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Opinion: Bill Walton, Balsa Wood

Remember the good old days of wooden airplanes and . . .
20190628 balsa walton

We were reminiscing the other day about the bad old days and how things have changed for the better.

Or maybe it was the other way around, the good old days . . . anyway, we were shocked and I guess a little naïve reading about the teachers having to wear Kevlar and face protection when dealing with problems at school. With the children, not the School Board. Then I talked to a couple of primary school teachers and got the rest of the story.

What the heck has happened to our society? If I was younger I would be worried about the future but I will likely have departed the scene by the time this current crop of youngster takes over and runs society. Oh, there are likely enough of the good ones to save our society, but still – Kevlar? Did you read about the attack on a woman in a playground by a horde of kids who knocked her down and kicked her? I mean, these were little people acting as if they were in a video game. One might hope that was fake news, but given the reports (not politically correct report cards) from the schools, it may have been all too true.

I know it was back in the last century when I attended school but a student would no more think of throwing something at a teacher (okay maybe a spitball at a friend) than kicking or taking a bite out of the adults’ arm. There may have been a little fear of retribution but mostly we just respected the teacher. If you over-stepped a line you could miss an important recess outside on the playground or worse, get a remark on your report card that your parents would see. You surely did not want to fail a grade and have to repeat it.

Oh, I know there are many excuses for the problems in the classroom. What we now consider classroom over-crowding, children with behavioural issues being integrated into the system, medical issues, and having to compete with the world of virtual games and their unreality. Maybe we did it all wrong 70 years ago. Maybe we are doing it all wrong now. Maybe the next generation will get an apology from the government of the day for mistakes made.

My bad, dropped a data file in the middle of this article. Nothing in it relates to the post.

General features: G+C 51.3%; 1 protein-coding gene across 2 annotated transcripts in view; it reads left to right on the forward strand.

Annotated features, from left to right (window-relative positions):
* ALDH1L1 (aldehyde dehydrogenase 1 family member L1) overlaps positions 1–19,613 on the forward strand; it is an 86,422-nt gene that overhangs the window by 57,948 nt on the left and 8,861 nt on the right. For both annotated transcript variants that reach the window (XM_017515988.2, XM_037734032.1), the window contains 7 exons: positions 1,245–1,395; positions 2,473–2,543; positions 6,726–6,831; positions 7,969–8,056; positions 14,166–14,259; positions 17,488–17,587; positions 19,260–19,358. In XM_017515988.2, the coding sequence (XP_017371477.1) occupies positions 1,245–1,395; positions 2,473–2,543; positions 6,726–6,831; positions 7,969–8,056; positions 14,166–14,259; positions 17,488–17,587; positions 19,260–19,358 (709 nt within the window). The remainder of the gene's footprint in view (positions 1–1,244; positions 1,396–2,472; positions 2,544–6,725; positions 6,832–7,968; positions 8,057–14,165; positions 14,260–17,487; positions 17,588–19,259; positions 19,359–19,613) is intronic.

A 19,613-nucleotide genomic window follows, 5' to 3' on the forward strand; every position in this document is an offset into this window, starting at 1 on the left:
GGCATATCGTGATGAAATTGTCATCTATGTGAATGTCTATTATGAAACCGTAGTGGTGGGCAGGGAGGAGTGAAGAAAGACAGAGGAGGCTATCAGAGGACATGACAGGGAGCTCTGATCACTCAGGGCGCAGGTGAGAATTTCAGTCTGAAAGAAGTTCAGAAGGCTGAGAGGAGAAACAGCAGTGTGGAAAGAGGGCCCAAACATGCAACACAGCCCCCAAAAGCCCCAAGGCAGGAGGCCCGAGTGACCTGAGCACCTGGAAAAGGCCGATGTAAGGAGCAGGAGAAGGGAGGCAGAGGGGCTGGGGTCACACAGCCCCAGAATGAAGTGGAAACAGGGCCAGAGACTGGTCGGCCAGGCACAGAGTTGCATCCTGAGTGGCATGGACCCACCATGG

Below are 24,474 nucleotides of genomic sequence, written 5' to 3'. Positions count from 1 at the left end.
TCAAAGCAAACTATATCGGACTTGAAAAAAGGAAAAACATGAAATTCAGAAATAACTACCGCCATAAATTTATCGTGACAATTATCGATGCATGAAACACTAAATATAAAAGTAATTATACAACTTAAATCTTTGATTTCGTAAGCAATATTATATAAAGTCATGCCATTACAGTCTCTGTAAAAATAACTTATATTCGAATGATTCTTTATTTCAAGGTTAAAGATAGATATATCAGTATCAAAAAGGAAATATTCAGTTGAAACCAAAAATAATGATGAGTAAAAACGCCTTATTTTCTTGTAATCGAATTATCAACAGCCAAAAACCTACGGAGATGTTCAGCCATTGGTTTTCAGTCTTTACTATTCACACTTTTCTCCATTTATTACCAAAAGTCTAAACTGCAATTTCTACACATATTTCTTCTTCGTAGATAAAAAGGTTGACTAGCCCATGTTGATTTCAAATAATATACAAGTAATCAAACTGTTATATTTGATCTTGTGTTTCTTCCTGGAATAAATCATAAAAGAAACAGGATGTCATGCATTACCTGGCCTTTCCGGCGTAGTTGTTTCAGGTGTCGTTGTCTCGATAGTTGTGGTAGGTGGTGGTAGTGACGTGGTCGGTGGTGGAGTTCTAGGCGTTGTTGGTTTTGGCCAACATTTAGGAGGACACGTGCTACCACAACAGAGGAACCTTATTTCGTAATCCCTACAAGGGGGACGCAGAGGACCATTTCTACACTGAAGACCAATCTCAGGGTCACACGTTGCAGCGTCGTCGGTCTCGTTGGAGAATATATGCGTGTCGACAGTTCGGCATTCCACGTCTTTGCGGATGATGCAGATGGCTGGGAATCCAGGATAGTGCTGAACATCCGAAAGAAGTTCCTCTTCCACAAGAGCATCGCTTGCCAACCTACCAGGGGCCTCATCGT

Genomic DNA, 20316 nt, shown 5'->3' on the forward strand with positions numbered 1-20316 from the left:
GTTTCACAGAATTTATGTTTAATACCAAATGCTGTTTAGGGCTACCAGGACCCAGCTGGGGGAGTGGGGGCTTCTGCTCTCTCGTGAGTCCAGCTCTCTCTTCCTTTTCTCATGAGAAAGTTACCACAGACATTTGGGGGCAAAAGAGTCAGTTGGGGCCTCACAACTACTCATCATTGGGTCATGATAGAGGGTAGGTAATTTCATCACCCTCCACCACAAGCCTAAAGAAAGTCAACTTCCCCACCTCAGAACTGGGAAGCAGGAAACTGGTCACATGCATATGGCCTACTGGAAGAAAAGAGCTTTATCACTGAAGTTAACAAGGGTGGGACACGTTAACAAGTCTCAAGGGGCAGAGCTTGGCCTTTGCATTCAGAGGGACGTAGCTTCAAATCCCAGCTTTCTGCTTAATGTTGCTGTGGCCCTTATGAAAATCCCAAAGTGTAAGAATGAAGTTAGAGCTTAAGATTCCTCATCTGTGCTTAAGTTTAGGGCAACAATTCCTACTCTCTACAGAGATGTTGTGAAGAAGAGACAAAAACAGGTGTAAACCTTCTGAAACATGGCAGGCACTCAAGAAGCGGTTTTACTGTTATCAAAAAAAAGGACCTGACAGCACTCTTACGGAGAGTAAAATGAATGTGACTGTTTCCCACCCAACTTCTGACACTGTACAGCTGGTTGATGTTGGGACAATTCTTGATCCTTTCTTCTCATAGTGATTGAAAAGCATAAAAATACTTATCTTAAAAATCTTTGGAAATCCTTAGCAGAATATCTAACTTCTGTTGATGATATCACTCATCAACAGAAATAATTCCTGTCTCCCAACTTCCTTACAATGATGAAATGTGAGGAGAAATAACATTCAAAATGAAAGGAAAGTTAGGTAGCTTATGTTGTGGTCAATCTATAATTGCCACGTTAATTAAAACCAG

The problems are not just in public school classrooms. It is probably just me, but I get the feeling that much of what we do today is based on never having consequences for our actions. And I am not referring to our justice system and its revolving door or the people who are stressing our health, safety, and emergency systems with drugs or alcohol. Perhaps we believe that someone else will come along and fix things for us. Maybe with an app, an algorithm, or software fix.

Like the people who designed the Boeing 737 Max 8. If any of those engineers and designers had ever flown a balsa wood glider they would have known that if your little wooden model was nose-heavy, it would not fly. I’m not an aeronautical engineer but I sure knew that you had to move the wings back or lighten the nose to make that balsa wood glider soar. And I certainly could not use a software system to keep the nose up. Okay, maybe a little chewing gum stuck on the tail would help.

My point being that we seem to be relying on somebody else to fix things for us. The teacher can bring up our kids for us. The EMS crew will give us a shot of something to bring us back until the next time. The government will pay for our healthcare issues brought on by abuse and neglect. The software engineers will make our flight safe; the almost self-driving car will keep us from harm on the roads, and the entertainment industry will keep us as happy as clams at high tide. We are, after all, entitled to all of this because we . . . I was going to say because we pay taxes and the government should look after us. However, I look to our current crop of leaders and say what are the odds of that happening.

Maybe these are ‘the good old days’. We are the seventh happiest country in the world. What do we have to do to bump Iceland out of number two? We just have to roll up our colour-coordinated Kevlar sleeves and make it so.


Bill Walton

About the Author: Bill Walton

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